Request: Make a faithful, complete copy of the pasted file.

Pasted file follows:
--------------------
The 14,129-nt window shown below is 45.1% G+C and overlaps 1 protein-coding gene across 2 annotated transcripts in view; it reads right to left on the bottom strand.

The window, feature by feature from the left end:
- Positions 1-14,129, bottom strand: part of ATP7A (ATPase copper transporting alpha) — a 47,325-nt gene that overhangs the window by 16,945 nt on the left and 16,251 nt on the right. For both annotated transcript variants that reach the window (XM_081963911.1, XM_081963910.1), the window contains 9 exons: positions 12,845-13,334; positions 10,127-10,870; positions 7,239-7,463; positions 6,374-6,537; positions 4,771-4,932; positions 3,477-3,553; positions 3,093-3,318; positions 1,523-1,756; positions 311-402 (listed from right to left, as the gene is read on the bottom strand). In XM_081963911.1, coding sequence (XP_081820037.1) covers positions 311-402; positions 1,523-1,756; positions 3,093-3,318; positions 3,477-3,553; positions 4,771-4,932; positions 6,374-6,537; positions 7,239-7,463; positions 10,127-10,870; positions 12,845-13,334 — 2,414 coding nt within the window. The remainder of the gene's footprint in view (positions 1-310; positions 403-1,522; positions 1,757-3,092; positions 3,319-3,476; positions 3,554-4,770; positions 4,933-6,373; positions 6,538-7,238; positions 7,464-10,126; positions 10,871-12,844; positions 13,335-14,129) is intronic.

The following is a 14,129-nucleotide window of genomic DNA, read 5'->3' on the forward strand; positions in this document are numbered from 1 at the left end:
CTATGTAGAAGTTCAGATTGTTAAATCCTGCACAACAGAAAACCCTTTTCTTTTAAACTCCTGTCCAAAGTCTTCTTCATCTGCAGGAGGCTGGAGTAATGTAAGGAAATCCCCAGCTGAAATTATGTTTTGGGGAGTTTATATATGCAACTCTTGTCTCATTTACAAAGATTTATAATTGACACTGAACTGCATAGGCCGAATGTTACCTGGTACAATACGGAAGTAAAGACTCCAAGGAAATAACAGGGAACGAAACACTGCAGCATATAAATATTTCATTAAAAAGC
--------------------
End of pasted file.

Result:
The 14,129-nt window shown below is 45.1% G+C and overlaps 1 protein-coding gene across 2 annotated transcripts in view; it reads right to left on the bottom strand.

The window, feature by feature from the left end:
- Positions 1-14,129, bottom strand: part of ATP7A (ATPase copper transporting alpha) — a 47,325-nt gene that overhangs the window by 16,945 nt on the left and 16,251 nt on the right. For both annotated transcript variants that reach the window (XM_081963911.1, XM_081963910.1), the window contains 9 exons: positions 12,845-13,334; positions 10,127-10,870; positions 7,239-7,463; positions 6,374-6,537; positions 4,771-4,932; positions 3,477-3,553; positions 3,093-3,318; positions 1,523-1,756; positions 311-402 (listed from right to left, as the gene is read on the bottom strand). In XM_081963911.1, coding sequence (XP_081820037.1) covers positions 311-402; positions 1,523-1,756; positions 3,093-3,318; positions 3,477-3,553; positions 4,771-4,932; positions 6,374-6,537; positions 7,239-7,463; positions 10,127-10,870; positions 12,845-13,334 — 2,414 coding nt within the window. The remainder of the gene's footprint in view (positions 1-310; positions 403-1,522; positions 1,757-3,092; positions 3,319-3,476; positions 3,554-4,770; positions 4,933-6,373; positions 6,538-7,238; positions 7,464-10,126; positions 10,871-12,844; positions 13,335-14,129) is intronic.

The following is a 14,129-nucleotide window of genomic DNA, read 5'->3' on the forward strand; positions in this document are numbered from 1 at the left end:
CTATGTAGAAGTTCAGATTGTTAAATCCTGCACAACAGAAAACCCTTTTCTTTTAAACTCCTGTCCAAAGTCTTCTTCATCTGCAGGAGGCTGGAGTAATGTAAGGAAATCCCCAGCTGAAATTATGTTTTGGGGAGTTTATATATGCAACTCTTGTCTCATTTACAAAGATTTATAATTGACACTGAACTGCATAGGCCGAATGTTACCTGGTACAATACGGAAGTAAAGACTCCAAGGAAATAACAGGGAACGAAACACTGCAGCATATAAATATTTCATTAAAAAGC